Ethanol Extraction during Fermentation

In spite of the considerable efforts devoted to the fermentative alcohols, indus­trial applications have been delayed because of the high cost of production, which depends primarily on the energy input to the purification of dilute end-products, the low productivities of cultures, and the high cost of enzyme production. These issues are directly linked to inhibition phenomena.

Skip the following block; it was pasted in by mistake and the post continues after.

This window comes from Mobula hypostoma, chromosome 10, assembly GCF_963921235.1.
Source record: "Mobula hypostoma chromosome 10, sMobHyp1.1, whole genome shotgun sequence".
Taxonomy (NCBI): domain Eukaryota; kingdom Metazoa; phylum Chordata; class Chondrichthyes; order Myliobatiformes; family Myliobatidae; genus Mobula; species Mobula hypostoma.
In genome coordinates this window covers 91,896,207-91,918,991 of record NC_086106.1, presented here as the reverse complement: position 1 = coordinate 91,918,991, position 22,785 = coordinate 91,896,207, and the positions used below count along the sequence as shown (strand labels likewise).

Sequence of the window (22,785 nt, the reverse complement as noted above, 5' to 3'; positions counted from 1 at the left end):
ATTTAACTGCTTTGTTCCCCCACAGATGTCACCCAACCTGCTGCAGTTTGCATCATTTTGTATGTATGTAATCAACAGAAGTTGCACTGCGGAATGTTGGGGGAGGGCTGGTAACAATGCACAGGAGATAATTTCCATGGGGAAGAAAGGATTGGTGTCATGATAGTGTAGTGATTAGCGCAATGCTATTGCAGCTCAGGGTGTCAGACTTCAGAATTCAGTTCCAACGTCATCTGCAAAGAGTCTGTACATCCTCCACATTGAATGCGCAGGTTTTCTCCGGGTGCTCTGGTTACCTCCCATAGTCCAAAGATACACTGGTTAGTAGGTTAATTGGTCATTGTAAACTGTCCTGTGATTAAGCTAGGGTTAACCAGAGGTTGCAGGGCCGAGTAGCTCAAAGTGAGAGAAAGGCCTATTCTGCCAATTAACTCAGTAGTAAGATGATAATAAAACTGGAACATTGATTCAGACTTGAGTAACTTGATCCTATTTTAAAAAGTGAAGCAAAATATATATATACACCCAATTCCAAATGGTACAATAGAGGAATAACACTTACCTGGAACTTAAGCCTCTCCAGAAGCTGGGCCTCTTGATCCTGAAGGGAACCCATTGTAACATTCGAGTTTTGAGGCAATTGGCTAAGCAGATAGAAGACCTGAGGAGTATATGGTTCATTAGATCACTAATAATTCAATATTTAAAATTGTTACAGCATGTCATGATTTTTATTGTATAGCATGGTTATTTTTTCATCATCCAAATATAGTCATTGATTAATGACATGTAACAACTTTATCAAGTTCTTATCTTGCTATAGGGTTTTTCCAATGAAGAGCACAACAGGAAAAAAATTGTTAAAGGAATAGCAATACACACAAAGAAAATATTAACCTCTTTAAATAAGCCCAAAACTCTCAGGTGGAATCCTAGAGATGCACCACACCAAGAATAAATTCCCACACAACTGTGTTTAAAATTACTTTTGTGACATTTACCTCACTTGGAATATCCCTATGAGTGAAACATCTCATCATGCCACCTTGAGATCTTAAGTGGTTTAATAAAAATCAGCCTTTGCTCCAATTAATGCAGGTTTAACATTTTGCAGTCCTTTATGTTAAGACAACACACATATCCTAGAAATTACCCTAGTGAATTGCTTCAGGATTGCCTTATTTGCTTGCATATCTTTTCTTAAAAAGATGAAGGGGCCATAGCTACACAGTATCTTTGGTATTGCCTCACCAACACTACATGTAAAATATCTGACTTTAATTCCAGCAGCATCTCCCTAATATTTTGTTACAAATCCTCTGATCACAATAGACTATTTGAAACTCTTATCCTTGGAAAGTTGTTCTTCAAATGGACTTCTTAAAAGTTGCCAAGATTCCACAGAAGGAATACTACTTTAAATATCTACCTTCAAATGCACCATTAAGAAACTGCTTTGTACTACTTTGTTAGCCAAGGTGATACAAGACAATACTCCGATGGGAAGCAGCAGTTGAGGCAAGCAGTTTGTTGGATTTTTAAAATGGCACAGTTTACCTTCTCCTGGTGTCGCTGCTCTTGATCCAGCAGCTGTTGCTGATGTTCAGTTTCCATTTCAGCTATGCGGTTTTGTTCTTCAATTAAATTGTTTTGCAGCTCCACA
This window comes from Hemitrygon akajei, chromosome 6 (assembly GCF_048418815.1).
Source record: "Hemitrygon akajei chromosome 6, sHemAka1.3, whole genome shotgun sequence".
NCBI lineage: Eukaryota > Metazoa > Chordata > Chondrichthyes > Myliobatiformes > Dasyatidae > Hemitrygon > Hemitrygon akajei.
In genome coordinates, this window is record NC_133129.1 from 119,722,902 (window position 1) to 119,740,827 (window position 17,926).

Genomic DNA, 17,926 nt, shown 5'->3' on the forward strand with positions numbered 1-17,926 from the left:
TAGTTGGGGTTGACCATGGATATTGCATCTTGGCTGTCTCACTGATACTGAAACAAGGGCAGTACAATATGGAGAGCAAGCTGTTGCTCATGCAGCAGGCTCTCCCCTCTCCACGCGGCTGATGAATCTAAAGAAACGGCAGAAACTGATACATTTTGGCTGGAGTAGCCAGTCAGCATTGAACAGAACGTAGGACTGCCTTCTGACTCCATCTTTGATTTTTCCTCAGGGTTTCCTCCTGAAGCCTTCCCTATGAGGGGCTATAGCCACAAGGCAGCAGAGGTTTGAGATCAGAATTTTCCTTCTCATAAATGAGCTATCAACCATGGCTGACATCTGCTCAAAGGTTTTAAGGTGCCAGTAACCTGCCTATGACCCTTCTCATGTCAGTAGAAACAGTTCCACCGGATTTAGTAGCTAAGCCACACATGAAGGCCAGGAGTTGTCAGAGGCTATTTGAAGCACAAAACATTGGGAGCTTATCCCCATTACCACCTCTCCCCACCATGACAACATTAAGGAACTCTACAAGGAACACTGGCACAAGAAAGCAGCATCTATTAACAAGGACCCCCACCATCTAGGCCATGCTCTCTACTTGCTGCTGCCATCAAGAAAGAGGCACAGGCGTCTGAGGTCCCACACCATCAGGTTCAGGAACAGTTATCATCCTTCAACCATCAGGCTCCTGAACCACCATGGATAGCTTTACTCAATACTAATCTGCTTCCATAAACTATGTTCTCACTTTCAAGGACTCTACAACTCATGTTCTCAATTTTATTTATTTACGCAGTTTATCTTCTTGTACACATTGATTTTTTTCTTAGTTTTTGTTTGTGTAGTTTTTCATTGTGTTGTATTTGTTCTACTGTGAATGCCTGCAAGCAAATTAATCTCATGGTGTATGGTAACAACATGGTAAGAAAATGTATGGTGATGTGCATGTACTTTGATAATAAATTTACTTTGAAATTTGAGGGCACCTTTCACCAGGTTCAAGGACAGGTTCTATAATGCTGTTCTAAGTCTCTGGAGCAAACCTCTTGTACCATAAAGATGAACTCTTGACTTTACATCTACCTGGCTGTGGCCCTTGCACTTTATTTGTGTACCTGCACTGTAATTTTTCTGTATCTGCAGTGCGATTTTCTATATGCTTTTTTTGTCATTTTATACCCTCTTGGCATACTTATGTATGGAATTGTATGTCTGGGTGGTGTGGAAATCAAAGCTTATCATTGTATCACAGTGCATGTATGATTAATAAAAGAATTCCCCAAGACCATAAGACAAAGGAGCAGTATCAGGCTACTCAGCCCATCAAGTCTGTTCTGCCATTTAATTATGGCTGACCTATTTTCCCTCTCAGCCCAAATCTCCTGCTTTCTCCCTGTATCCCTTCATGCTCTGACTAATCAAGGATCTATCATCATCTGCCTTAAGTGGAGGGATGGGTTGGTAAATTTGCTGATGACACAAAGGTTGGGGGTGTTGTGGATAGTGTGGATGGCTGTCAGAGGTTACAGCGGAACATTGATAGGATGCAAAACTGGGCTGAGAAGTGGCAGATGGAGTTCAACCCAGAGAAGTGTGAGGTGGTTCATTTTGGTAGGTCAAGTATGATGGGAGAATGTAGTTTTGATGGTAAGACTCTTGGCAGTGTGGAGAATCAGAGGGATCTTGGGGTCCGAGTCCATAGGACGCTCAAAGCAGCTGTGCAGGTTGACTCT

Along with the conventional unit operations, liquid-liquid extraction with biocompatible organic solvents, distillation under vacuum, and selec­tive adsorption on the solids have demonstrated the technical feasibility of the extractive fermentation concept. Lately, membrane separation pro­cesses that decrease biocompatibility constraints have been proposed. These include dialysis [85] and reverse osmosis [65]. More recently, the concept of supported liquid membranes has been reported. This method minimizes the amount of organic solvents involved and permits simultaneous realiza­tion of the extraction and recovery phases. Enhanced volumetric produc­tivity and high substrate conversion yields have been reported [86] via the use of a porous Teflon® sheet (soaked with isotridecanol) as support for the extraction of ethanol during semi-continuous fermentation of Saccharomyces bayanus. This selective process results in ethanol purification and combines three operations: fermentation, extraction, and re-extraction (stripping) as schematically represented in Figure 4.13. As shown and suggested, novel process ideas can further accomplish maximized alcohol production, energy savings, and reduced cost in production.